I don’t know the name of this species. But, it is surely one of the species that specializes on colonizing freshly bared ground. These little patches of habitat don’t last long, so the mosses grow just a small tuft of greenery, then put out their spore-shakers — moving on to the next open ground before their little patch gets swallowed up by other plants. Other moss species, like the one shown below that I found a couple of days ago on another trail, grow thick mats of greenery and stay put, digging in for the long run. They tend to grow on rock, where the competition isn’t so tough.

Deck the… lab walls

My colleague, Jon Evans, asks students in his Plant Systematics and Evolution class to produce a holiday wreath at the end of the semester. Their challenge: to build an attractive wreath using as many plant species as possible. Sewanee’s 13,000 acres have no shortage of plants to select from, over one thousand species at last count (of course, no rare species find their way into the wreaths).

The wreaths are hung on the walls in Spencer Hall, giving us all a nice boost as we work on final exams.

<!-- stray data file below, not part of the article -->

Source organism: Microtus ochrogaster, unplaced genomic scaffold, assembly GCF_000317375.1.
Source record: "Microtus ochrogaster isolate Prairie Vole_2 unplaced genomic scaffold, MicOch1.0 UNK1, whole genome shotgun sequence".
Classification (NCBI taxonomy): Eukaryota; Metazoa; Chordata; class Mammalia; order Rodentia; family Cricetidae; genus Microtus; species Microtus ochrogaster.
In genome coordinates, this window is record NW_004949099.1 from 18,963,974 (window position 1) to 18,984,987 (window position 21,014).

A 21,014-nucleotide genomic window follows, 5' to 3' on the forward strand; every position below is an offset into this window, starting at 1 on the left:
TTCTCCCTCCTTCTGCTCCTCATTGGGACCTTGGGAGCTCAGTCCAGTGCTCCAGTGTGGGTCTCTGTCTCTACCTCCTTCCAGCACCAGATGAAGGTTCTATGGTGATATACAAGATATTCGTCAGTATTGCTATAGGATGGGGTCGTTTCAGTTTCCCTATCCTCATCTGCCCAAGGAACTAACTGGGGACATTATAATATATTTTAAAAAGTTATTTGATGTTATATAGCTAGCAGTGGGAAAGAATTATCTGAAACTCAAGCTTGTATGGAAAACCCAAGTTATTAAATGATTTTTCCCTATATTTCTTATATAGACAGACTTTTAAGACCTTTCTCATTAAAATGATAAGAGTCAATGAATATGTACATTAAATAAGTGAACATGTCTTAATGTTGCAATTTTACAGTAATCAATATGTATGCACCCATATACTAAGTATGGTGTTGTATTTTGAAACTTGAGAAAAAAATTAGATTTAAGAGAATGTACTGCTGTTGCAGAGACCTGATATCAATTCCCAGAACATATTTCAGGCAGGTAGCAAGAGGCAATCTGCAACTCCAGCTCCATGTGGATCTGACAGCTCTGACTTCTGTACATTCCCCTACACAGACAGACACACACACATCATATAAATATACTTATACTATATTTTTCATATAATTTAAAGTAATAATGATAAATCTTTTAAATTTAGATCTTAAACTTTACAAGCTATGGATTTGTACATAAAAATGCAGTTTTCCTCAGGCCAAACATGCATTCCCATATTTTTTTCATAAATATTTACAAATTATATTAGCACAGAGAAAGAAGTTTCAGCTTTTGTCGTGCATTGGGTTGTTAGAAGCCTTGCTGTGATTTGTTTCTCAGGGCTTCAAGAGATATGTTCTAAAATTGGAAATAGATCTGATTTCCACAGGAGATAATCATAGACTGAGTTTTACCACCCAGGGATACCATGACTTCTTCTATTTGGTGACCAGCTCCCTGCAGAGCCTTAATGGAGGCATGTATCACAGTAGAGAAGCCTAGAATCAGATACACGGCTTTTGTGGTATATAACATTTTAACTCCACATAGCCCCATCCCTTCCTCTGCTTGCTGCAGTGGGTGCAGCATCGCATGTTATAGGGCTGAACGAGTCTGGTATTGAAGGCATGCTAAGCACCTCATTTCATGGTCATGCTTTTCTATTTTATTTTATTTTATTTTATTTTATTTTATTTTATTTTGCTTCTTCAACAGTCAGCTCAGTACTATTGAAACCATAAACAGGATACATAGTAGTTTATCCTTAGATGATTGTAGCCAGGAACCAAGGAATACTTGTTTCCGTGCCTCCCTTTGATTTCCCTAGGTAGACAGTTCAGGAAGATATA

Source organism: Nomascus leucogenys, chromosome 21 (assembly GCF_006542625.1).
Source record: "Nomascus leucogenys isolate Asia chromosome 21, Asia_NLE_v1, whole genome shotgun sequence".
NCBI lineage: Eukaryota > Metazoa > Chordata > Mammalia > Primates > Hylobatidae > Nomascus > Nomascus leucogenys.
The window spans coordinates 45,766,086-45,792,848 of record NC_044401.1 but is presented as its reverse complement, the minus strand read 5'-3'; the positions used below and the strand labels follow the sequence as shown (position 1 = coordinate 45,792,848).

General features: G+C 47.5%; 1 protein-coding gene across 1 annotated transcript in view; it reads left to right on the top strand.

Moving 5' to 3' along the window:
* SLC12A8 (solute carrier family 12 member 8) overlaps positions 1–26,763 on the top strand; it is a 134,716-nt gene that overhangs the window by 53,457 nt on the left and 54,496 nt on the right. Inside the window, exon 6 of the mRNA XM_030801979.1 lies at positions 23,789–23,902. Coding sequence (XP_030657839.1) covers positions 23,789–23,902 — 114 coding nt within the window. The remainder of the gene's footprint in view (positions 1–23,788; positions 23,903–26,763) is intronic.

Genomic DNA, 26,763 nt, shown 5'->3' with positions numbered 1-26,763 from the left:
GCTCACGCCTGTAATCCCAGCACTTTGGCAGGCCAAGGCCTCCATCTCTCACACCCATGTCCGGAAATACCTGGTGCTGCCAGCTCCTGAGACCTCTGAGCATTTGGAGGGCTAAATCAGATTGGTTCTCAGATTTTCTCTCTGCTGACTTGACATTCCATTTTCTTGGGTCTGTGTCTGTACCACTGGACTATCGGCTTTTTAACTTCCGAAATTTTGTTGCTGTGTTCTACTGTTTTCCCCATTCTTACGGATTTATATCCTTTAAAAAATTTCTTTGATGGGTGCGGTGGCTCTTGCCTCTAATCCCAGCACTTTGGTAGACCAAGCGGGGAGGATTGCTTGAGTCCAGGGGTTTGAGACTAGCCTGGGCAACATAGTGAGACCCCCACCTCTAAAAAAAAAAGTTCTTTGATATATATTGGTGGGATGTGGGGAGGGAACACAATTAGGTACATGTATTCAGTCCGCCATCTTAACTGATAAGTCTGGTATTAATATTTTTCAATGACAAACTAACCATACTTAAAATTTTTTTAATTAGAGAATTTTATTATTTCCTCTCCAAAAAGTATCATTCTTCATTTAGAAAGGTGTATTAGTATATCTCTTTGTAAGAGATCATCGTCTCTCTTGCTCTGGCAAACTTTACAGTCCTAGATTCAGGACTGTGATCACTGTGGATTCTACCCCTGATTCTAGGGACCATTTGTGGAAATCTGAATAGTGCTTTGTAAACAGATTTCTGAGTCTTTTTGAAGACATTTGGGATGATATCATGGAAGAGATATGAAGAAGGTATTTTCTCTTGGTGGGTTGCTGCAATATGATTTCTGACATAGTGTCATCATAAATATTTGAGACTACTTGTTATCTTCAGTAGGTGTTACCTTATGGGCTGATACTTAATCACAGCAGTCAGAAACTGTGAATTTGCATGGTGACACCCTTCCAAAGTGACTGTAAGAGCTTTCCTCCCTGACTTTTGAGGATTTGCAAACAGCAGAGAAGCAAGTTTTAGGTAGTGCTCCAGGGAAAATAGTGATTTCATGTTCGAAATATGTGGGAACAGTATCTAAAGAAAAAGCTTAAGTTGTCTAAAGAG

Luckily, the Microbiology class has chosen not to mount their ripe petri dishes on the adjoining walls.

Dick Cove

My Field Investigations in Biology class ventured into the old growth forest in Dick Cove (aka Thumping Dick Hollow, apparently named for a former inhabitant who built an ingenious corn-pounding device). In addition to measuring trees to quantify how the forest community is changing, we found some interesting creatures in the undergrowth.

First question, thanks to Ruffin: can you spot the animal?

Camouflage on leaves

How about now, when it sits on a rock?

Spring peeper, Pseudacris crucifer. The scientific name derives from the cross on the animal's back.

Another cryptic creature, this time an unknown Hemipteran bug:

...and Mary demonstrates how to "picture-bomb."

Allie found an archaeological artifact (or, trash, depending on your perspective). After some debate, we left it in place. The mini-terrarium inside was remarkable — soil had accumulated over the years, then moss spores somehow found their way in.

Bryophytes in a bottle

Another world inside; like the Sewanee Bubble.

Last, Jeff found a spectacular Philomycus under some bark of a downed log. These native gastropods are “mantleslugs” and they are as big as cigars.

Philomycus with the fecal remains of its fungus dinner.